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Mutton bustin': the Little League of rodeo country

Kids a few years out of diapers 'cowboy up' to ride, or fall off of, sheep -- just like the big boys do with bulls. But in this case, everyone's a champ.

July 17, 2009|Kate Linthicum

SANTA FE, N.M. — It's 30 seconds before his big rodeo ride, and Julian Apodaca looks like he wants to disappear under the wide brim of his white cowboy hat.

He's staring down at his boots, tugging at his lower lip, rubbing at his teary eyes.

Julian's father, a former junior bull-riding champion, has a hand on each of his 5-year-old son's shoulders.

"It's OK, hijo," Vince Apodaca says as somebody plucks the hat off the boy's head and replaces it with a helmet. "Cowboy up, OK? I don't want no crying when you get on there."

This is the world of a little-known but beloved rodeo event where kids a couple of years out of diapers ride sheep just like the big boys ride bulls. Suburban parents put their kids in Little League. In the country, where rodeo is king, parents sign up their kids for mutton bustin'.

In a flash, a rodeo hand lifts Julian from his father's arms and swings him onto the back of an unhappy sheep, which is jerking around in a small pen. "I love you!" Vince calls out as the gate comes up.

The sheep shoots into the arena, and there's Julian, clinging tightly to its neck. Suddenly the animal cuts right and Julian slips left, tumbling into the dirt. As if that wasn't bad enough, the sheep kicks him with a hind hoof as it stumbles away.

There are gasps all around. Then Julian stands up, wobbles a bit, and grins.

Kids have probably been climbing on the backs of sheep for as long as there have been ranches. But it was in last 30 years or so that mutton bustin' started appearing at rodeos in the West. Here at the 60th annual Rodeo de Santa Fe, which has held the event since the mid-1990s, the rules are pretty simple: If your child is between 4 and 8 years old and weighs less than 65 pounds, you can sign a liability waiver, pay 30 bucks, plop him on a sheep and tell him to hang on.

Twenty kids will participate tonight in two groups, one before the rodeo begins and the second as halftime entertainment. The ride rarely lasts longer than a few seconds (sheep may not buck, but they sure can wiggle), and every boy or girl walks away with a shiny silver belt buckle stamped "Champion."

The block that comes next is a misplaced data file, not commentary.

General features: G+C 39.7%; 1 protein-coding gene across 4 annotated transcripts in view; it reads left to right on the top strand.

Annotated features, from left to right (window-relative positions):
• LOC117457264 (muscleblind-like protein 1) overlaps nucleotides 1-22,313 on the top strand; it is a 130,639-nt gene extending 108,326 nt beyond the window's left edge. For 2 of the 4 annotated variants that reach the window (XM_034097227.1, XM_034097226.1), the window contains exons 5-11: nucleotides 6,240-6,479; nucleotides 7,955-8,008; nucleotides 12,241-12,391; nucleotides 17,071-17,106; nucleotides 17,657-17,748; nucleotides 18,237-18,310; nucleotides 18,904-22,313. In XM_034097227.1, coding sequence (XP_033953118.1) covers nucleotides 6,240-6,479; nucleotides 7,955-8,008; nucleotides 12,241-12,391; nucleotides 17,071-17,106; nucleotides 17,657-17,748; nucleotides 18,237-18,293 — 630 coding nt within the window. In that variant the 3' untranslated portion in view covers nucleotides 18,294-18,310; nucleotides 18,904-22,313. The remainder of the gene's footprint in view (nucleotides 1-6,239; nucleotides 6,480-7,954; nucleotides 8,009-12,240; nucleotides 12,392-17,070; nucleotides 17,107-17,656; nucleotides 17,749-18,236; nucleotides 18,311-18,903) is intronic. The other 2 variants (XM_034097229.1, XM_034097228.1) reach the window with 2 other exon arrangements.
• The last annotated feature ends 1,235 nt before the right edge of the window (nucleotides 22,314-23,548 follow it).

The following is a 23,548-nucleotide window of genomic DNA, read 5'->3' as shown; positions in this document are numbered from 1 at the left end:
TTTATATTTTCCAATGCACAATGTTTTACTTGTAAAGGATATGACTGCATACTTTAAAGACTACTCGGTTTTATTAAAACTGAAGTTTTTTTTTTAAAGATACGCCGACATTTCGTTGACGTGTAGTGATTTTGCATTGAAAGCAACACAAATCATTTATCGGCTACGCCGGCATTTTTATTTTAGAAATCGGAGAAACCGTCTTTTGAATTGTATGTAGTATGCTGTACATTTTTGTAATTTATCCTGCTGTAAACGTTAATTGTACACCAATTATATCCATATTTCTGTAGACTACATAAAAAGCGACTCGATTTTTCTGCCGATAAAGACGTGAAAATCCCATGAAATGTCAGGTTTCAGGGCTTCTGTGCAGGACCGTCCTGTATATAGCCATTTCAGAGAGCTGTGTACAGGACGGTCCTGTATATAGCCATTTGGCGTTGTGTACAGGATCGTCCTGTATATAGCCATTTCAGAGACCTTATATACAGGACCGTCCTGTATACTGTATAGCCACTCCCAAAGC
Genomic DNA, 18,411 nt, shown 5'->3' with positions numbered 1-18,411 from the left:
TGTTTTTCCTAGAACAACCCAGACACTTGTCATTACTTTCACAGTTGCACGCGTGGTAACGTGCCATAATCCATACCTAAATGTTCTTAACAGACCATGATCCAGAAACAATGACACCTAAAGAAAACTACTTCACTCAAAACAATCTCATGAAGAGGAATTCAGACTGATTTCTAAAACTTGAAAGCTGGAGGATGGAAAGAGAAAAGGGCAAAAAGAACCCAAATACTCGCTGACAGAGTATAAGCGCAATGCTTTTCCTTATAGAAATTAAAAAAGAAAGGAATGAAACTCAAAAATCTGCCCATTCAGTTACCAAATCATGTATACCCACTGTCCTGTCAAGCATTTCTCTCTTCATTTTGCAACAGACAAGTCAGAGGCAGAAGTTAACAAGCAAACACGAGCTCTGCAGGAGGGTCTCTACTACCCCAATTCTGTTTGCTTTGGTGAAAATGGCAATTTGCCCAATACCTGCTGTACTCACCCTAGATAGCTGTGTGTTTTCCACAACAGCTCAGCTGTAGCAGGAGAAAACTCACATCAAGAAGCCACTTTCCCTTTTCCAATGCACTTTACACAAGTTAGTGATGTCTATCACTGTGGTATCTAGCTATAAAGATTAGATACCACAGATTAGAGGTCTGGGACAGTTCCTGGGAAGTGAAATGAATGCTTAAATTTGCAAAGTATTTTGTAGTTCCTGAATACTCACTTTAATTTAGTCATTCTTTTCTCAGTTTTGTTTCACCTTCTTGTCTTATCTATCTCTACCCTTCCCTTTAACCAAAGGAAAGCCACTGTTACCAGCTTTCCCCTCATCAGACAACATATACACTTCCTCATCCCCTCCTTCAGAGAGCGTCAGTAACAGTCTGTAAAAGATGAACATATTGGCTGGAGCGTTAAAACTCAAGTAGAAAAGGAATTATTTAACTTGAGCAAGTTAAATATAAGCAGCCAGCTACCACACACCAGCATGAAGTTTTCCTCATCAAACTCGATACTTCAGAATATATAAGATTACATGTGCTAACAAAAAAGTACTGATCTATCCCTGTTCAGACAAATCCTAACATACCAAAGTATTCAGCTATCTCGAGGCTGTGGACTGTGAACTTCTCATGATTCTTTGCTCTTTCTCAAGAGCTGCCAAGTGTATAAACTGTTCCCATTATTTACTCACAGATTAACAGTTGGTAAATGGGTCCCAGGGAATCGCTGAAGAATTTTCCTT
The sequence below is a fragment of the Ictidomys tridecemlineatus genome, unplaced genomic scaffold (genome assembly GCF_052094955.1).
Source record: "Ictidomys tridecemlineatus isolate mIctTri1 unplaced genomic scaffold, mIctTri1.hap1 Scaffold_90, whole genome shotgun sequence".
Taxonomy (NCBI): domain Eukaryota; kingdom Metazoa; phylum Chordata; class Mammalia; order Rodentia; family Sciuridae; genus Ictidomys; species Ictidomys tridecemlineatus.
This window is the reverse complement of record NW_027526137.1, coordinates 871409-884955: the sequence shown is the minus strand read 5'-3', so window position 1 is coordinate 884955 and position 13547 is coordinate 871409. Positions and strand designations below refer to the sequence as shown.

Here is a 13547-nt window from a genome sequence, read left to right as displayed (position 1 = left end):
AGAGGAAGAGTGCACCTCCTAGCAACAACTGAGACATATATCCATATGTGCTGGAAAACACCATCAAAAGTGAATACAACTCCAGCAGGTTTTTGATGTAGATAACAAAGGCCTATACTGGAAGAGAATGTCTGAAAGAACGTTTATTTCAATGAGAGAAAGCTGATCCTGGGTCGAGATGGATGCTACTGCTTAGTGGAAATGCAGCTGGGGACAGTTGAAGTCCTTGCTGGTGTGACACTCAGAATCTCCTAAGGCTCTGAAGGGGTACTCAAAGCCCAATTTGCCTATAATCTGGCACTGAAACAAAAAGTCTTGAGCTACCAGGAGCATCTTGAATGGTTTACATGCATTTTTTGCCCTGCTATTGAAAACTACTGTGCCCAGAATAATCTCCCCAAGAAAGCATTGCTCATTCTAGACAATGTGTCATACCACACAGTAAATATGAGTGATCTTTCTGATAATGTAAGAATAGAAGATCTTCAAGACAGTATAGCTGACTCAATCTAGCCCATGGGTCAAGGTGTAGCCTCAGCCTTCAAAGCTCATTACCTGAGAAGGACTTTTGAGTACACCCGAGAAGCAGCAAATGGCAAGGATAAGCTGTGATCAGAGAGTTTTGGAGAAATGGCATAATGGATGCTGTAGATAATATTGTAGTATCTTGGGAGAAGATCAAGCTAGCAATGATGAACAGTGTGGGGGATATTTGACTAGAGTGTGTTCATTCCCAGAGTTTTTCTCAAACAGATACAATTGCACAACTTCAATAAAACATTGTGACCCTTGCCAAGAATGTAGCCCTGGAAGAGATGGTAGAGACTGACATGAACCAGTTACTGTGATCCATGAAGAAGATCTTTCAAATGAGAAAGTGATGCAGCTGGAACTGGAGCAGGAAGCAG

It's not a competition, but don't tell that to the parents, especially those who want their kids to grow up to be professional bull riders.

Observes Jamie Neal, who has organized the event for the last several years: "It can get intense."

Stone T. Smith may only be 5 years old, but he's got pedigree.

The sturdy blond comes from the best-known roping family in the Texas Panhandle. His father, Stran T. Smith, is a world-champion tie-down roper (he'll be riding here later tonight), and the Smith clan has relatives in the ProRodeo Hall of Fame.

As his father prepares to compete, Stone's older cousin Sawyer Vest frets over some bad news. The sign-up sheet for the next round of mutton bustin' is full, and Stone might not be able to ride.

"I'm going to be so mad if he can't rock it tonight," says Vest, 20. "He's never been that interested in rodeo, but today I finally convinced him to do it."

Vest and Stone are standing next to the sheep pen, sizing up the animals. This flock -- which will be used for shearing, not eating -- comes from a spread up north, where the rancher lets the sheep's wool grow long so the kids will have something to hold on to. Tonight it's matted in long dreadlocks.

"All you got to do is bear-hug it," Vest is telling Stone. "Just get a grip on 'em."

Stone, who seems more interested in fiddling with his sunglasses than discussing grip technique, soon wanders away to climb beneath the bleachers with another little boy.

Mutton bustin' is the first notch in a cowboy's belt, says Vest, who is slim and broad-jawed with curly, reddish-blond hair. As he talks, he hooks his thumbs behind his own big belt buckle, which he won a few years back at a calf-roping competition.

"This is where you start," he says. "I always did sheep-riding. I have lots of mutton bustin' buckles."

Vest plays safety for the Texas Tech football team, so he doesn't have much time for rodeos anymore. But he sure would be glad if Stone got into it.

That just might depend, Vest says, on whether Stone gets to ride tonight.

Up in the bleachers, Neilly Busch, 6, is squeezing at a dusty scrape on her forearm, trying to make it bleed.

"She's a tough girl," says her father, Rowlie Busch.

Neilly and her older brother, Ridgewalker, rode in the first round of mutton bustin'. (At 9, Ridgewalker is technically too old to ride. This is one of the little secrets of mutton bustin' -- some kids who are too old or too heavy still end up on sheep.)

They both got bucked pretty quickly.

"The sheep was like, 'Get off me!' " Neilly says. "He was kind of scary, but he was kind of cute."

From his spot in the top row of the risers, Rowlie can look down on the staging area, where the bull riders are getting ready. They're stretching out their hamstrings, wrapping tape tight around their hands, and throwing back cans of energy drink. A couple of them have knelt down in the dust to pray.

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